writing with a little help from your friends
I posted a draft of the paper I’m working on on Google Docs on Friday and asked for feedback and help – and already more than thirty people have looked at it and five people have left comments – and of course some people have messaged me to let me know that they’d like to but haven’t had time to read it yet. Reading and giving feedback on a 5000 word draft can be a fairly time-consuming process. But I must say, the feedback I’ve received is really useful, and even just the knowledge that people have looked at it and not had any comments is valuable. Part of the reason I want drafts out there before it’s published is simply quality control. The article is going to be published in the European Journal of Communication, and it will be vetted by experts in communications studies and copy-edited by experts in citation technique and so forth – but the editors aren’t experts in social media. And there are only a few of them. So getting feedback from more people is bound to help improve the article.
For instance, the core of my article is probably my sorting out of different ways in which social media organise our data into stories or patterns. Here they are (and I would love feedback on this!)
- Patterns that show TIME
- A Documented Life (this is hand-crafted, not generated)
- Flickr organises your photo archives as a calendar – for instance, here are Elin Sjursen‘s public photos from September 2005
- daily pic videos (here there’s a handcrafted original: Noah takes a photo of himself every day for 6 years – you can generate your own at dailybooth.com.
- Trixietracker (the baby sleep tracker I wrote about a few months ago)
- tag clouds (see tagcloud-generator.com or tagcrowd.com)
- technorati rank
- Facebook friend visualiser
- Friendfeed.com ñ gathers your data from several sources, shows your friendsí data from several sources
- Dagbladet profile (I blogged about this)
- Spock.com (same idea as Friendfeed)
- Tumblr.com ñ creates a public site for your gathering your info from Twitter, blogs, Flickr, etc.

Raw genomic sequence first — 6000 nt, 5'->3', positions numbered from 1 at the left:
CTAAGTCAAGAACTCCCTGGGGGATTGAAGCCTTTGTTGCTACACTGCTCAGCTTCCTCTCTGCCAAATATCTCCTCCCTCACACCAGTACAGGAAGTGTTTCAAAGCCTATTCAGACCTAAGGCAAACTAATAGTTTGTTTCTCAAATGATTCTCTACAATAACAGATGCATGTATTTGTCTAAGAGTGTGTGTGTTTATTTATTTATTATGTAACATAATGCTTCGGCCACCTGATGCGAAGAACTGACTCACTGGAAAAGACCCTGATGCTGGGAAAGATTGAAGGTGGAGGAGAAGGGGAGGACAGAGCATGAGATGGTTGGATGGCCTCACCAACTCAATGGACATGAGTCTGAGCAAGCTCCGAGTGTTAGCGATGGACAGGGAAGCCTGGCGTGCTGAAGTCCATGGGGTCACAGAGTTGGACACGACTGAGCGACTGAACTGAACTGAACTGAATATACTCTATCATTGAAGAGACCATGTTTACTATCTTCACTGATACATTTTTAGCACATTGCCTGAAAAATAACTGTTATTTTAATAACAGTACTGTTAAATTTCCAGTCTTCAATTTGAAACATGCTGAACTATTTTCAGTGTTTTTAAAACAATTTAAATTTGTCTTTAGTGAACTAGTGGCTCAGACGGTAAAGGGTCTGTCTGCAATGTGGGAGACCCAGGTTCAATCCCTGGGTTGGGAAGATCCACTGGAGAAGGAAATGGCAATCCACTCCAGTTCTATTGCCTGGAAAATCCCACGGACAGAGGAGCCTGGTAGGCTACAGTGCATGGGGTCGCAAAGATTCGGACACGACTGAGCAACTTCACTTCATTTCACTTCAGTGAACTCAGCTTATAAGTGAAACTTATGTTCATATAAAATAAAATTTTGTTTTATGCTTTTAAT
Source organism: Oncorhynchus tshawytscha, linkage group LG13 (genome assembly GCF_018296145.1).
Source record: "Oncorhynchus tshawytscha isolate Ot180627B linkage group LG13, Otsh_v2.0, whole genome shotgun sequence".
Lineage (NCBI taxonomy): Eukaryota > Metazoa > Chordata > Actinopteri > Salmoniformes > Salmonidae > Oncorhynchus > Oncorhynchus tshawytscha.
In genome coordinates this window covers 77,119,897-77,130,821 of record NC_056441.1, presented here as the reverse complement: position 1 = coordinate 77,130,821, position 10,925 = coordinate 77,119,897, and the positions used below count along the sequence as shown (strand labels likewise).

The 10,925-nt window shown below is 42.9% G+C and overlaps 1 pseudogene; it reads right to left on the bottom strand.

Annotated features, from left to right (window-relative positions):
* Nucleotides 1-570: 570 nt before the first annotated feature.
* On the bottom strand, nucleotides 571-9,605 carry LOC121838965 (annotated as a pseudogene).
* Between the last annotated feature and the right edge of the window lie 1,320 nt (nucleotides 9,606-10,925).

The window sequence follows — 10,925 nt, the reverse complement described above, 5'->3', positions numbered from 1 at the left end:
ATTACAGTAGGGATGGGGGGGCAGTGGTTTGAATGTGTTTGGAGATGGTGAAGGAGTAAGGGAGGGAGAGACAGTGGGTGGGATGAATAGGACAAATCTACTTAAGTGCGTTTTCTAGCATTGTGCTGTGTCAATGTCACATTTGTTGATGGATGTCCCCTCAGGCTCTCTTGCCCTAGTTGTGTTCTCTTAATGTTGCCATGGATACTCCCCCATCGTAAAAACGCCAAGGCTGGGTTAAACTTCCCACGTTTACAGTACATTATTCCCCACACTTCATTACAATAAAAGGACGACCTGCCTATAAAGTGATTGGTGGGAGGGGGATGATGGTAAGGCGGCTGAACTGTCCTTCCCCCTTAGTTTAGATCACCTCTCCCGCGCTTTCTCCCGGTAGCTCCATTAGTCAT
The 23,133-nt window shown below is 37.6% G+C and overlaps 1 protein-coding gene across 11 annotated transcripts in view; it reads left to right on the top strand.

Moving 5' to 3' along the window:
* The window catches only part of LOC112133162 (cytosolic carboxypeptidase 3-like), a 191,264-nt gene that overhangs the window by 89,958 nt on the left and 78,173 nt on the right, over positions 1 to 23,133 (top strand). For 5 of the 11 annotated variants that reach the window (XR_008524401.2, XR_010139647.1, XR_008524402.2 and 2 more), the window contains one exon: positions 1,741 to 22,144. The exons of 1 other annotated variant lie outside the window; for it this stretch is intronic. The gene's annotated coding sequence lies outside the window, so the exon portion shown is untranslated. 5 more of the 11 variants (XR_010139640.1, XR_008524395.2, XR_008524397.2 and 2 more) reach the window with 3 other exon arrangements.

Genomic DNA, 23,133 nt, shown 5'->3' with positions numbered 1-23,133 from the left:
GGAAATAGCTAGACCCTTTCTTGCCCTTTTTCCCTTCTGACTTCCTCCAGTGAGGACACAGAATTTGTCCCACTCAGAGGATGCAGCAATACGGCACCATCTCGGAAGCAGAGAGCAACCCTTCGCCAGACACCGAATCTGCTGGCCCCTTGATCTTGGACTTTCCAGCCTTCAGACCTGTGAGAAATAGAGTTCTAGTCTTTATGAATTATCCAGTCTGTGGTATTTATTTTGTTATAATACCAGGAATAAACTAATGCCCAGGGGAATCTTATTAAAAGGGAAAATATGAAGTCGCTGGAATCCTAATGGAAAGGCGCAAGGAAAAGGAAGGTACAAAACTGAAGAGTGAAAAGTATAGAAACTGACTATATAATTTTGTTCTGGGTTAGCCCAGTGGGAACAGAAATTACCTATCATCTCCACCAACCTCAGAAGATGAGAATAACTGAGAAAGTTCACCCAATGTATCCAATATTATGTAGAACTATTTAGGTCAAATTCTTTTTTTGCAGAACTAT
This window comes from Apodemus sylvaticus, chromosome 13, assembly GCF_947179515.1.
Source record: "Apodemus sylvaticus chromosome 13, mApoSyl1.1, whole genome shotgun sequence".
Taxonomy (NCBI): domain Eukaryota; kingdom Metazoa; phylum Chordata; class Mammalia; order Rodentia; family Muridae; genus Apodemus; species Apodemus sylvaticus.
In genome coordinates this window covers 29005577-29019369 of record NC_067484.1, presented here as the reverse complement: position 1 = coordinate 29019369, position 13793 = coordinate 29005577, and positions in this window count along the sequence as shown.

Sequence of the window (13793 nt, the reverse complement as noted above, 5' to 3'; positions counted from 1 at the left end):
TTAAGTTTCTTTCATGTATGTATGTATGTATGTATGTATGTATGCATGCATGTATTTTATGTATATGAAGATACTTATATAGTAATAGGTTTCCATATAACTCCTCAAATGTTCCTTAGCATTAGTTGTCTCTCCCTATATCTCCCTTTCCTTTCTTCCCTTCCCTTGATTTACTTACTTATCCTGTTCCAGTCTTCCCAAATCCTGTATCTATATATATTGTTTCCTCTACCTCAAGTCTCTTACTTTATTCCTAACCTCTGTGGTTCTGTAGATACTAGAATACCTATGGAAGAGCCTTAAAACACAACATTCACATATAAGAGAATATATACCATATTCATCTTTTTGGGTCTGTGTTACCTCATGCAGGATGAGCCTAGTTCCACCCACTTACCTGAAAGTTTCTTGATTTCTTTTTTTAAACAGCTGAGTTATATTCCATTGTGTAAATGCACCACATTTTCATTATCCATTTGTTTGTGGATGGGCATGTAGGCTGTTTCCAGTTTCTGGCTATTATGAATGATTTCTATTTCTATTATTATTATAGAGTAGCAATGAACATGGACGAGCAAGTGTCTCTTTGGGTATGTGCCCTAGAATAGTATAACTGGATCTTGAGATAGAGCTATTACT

- brightkite.com (check in with GPS-enabled device)
- dopplr.com (logs travels, creates visualisations for individual users, like this one it made for me)
- Google maps ñ the customised/hand-crafted ones
- Flickr map view ñ see photos on map
- Nikeís running logs, using data from Nike/iPod running shoe thing-me-gig and allowing you to add geo-data (these also show time, development of runs over time)
I’ve received a few comments on this – I’m wondering how to present it, whether the division of categories makes sense, and what to do with it. Here’s how people responded:
I’ll be getting feedback on the draft from my colleagues in my research group too, but while they’re all very savvy about digital culture in general, none of them really specialise on social media – and so I’m very grateful to all extra feedback I can get. And of course, I’ve also asked Scott for feedback, and as always, his feedback is thorough and extremely useful. And maybe more customised than most – Scott knows my writing and can remind me of what I do well and gently suggest stripping away some of the blah blah (he wants more examples and less of the general and not-very-revealing references – and I think he’s right). Here’s one of his comments on the categories:
So do you think my categories of generated stories in user data make sense? Or do you have other good examples for me? Do share, please!